I’m no expert on architecture, but I’d guess that every type of home ever built in the South (and likely most anywhere in North America) has an example or two in Mobile. I also appreciate the work and organization it takes to maintain this many historic districts and properties. So often over the years, history has been lost to bulldozers modernizing whole city blocks — but not in Mobile!
More Things to Do in Mobile, Alabama
Remember earlier, when I said that Mardi Gras actually started in Mobile? As you might have guessed, there’s a museum there to give you its history! Like many northerners, I love Mardi Gras, especially the costumes. It seems we never take that opportunity here to dress up and have fun unless it’s Halloween, and then it’s all about witches and zombies and ghosts.
Here’s a YouTube video from NBC to give you a sneak preview of the Mobile Carnival Museum.
When Mardi Gras carnival events started back in 1703, there was, of course, also a fortress called Fort Condé to guard Mobile Bay. While the original was removed in 1820, a 4/5 scale replica was created on the site in 1976. If you want some great views of the city and bay, as well as a quick history, you may want to stop in at The Fort of Colonial Mobile.
Of course, since Mobile is situated right on the water, there are all sorts of boating and fishing opportunities, as well as events. It’s a great place for my favorite catch of the day, Red Snapper, with a season that runs through June into the first part of July. Also in July, the city welcomes visitors to the Alabama Deep Sea Fishing Rodeo.
If you’d rather sample the seafood than catch it, Mobile has guided food tours through the historic district you can check out on a leisurely walk. You may also find the eco tours and delta safaris a great way to spend part of a day.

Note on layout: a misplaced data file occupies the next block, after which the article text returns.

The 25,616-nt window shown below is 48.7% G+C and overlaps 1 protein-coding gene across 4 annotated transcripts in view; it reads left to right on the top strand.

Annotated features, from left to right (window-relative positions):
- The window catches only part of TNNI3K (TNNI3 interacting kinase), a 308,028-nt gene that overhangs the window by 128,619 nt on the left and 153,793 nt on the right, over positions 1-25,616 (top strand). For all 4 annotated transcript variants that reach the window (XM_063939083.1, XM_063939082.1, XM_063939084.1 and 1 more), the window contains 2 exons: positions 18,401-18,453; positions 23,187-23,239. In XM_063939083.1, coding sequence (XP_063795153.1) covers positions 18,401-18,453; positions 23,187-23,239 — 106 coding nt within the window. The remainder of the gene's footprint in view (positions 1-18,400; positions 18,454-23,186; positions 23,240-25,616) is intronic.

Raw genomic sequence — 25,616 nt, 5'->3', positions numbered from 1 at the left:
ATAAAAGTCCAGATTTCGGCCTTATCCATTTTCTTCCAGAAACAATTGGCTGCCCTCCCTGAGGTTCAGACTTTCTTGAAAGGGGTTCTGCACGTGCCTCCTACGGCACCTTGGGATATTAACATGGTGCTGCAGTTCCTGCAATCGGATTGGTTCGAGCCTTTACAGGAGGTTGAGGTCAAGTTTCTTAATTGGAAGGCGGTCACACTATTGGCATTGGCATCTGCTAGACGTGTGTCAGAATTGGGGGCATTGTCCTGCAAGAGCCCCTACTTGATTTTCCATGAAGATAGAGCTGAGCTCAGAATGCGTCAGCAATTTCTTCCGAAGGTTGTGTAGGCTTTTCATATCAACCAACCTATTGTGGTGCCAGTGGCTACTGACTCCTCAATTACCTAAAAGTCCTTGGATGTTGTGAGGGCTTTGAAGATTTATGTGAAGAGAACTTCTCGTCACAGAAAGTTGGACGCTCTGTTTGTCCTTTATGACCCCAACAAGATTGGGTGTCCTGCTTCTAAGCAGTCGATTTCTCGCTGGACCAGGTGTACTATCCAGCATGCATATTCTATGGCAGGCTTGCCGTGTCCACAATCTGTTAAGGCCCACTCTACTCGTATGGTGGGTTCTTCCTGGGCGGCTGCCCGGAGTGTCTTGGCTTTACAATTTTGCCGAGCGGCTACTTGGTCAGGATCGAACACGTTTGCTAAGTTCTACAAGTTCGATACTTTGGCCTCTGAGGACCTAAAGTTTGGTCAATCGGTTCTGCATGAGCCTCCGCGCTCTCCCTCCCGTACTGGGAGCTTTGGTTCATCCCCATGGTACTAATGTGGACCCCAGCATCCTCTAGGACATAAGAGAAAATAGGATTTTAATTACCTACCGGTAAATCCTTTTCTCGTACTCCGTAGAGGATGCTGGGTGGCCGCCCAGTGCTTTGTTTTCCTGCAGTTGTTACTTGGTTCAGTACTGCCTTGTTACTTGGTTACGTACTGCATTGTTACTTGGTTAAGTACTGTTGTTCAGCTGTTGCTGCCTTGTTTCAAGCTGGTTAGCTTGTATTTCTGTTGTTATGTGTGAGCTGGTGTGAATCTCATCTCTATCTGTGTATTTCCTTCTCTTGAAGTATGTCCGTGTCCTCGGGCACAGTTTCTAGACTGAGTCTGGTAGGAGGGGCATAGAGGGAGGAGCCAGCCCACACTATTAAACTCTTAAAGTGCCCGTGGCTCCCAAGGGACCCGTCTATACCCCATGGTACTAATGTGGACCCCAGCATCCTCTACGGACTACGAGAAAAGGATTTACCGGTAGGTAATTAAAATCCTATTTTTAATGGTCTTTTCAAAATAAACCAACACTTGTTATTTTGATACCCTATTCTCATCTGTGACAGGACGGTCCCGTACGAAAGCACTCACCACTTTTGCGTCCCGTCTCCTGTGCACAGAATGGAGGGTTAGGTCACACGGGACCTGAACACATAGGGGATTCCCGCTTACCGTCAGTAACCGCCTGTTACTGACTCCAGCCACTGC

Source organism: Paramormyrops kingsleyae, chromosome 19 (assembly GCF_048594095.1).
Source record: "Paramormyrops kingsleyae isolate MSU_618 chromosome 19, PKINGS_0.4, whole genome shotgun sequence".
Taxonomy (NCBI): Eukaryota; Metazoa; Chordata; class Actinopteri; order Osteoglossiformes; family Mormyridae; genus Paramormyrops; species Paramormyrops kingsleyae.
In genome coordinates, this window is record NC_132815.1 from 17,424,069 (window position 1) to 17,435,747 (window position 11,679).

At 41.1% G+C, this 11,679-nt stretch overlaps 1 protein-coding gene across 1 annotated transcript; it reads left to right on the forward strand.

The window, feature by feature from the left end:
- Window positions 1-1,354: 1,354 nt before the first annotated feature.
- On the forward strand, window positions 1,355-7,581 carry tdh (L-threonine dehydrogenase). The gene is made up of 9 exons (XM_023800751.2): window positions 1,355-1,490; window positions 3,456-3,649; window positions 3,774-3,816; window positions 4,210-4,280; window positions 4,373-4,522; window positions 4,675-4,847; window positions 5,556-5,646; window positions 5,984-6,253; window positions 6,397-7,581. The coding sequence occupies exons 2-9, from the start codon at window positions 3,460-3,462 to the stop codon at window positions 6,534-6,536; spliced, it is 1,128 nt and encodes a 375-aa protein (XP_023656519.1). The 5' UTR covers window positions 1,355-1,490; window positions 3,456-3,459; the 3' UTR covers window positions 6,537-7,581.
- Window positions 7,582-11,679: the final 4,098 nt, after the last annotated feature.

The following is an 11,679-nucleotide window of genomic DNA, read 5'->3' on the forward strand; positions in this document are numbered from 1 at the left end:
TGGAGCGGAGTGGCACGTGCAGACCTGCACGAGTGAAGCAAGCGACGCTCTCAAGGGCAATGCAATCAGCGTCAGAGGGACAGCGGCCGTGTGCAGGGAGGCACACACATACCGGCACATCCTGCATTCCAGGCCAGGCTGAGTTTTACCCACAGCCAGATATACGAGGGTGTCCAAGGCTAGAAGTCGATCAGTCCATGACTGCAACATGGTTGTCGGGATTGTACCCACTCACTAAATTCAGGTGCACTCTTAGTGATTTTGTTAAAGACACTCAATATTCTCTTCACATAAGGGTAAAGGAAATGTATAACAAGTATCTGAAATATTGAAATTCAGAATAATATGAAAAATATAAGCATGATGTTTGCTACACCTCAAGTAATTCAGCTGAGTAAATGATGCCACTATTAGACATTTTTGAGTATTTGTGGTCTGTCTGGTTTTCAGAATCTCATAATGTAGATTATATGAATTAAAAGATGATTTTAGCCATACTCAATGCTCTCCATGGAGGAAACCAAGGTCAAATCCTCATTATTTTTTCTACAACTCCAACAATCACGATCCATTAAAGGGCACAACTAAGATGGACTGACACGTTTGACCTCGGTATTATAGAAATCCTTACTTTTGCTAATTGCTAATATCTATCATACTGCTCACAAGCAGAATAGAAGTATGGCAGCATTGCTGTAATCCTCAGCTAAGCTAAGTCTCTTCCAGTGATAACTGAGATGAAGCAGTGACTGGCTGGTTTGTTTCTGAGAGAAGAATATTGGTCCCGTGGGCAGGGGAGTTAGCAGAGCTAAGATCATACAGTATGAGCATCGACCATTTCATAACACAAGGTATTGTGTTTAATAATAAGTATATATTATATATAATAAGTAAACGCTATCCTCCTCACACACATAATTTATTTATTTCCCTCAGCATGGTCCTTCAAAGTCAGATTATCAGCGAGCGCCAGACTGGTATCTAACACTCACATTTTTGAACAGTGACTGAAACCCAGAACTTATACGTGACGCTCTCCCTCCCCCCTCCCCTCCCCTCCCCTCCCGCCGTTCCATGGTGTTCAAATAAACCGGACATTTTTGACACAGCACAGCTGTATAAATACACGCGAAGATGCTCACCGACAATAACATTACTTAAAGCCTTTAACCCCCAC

Places to Eat and Stay in Mobile, Alabama
The Gulf Coast gives me an opportunity to indulge in a craving I get annually — seafood — seafood of every sort! So, once we finished up our tour of Battleship Park we decided to check out one of the seafood eateries on the causeway highway: Ralph and Kacoo’s Seafood Restaurant.
A barefoot pirate (statue!) wearing a string of large Mardi Gras beads met us at the door along with other seafaring decor — outside, below the deck, there was even a live–although somewhat slow in the 80 degree weather–alligator, sunning himself. While I’d never stopped at a Ralph and Kacoo’s before, they are actually in three additional locations: Baton Rouge and Bossier City, Louisiana, and Lufkin Texas.
And the food? Absolutely fabulous, as they say. I savored the taste of every morsel of my ultimate favorite fish dish, fresh fillet topped with Crawfish Étouffée (a popular New Orleans special) in their Atchafalaya special. Besides being my favorite meal of our whole Gulf Coast roadtrip, it was also one of the cheapest!
Next stop, our hotel. We were guests of the Renaissance Mobile Riverview Plaza Hotel with its very convenient location off the highway and on the water. It’s also connected to the Mobile Convention Center by a Skybridge, so we could walk out over the street to catch the sunset. The best views, though, were definitely out the windows of our corner room on the 28th floor!
If you want to be pampered in Mobile, definitely check out the fine Southern hospitality at the Renaissance. The bed and pillows were oh-so-comfy. Plus, like many other Marriott Hotels, they have an Executive Lounge to relax in during the evening happy hour and for a free breakfast. In Mobile, breakfast is stone ground grits and conecuh sausages — a real treat!
Our stay at the Renaissance Mobile Riverview was hosted, although that certainly didn’t influence our opinion of the experience!
More Things to do in Alabama
About the Photo
The photo in the header was taken by Linda Aksomitis in an historic district in Mobile, Alabama, USA.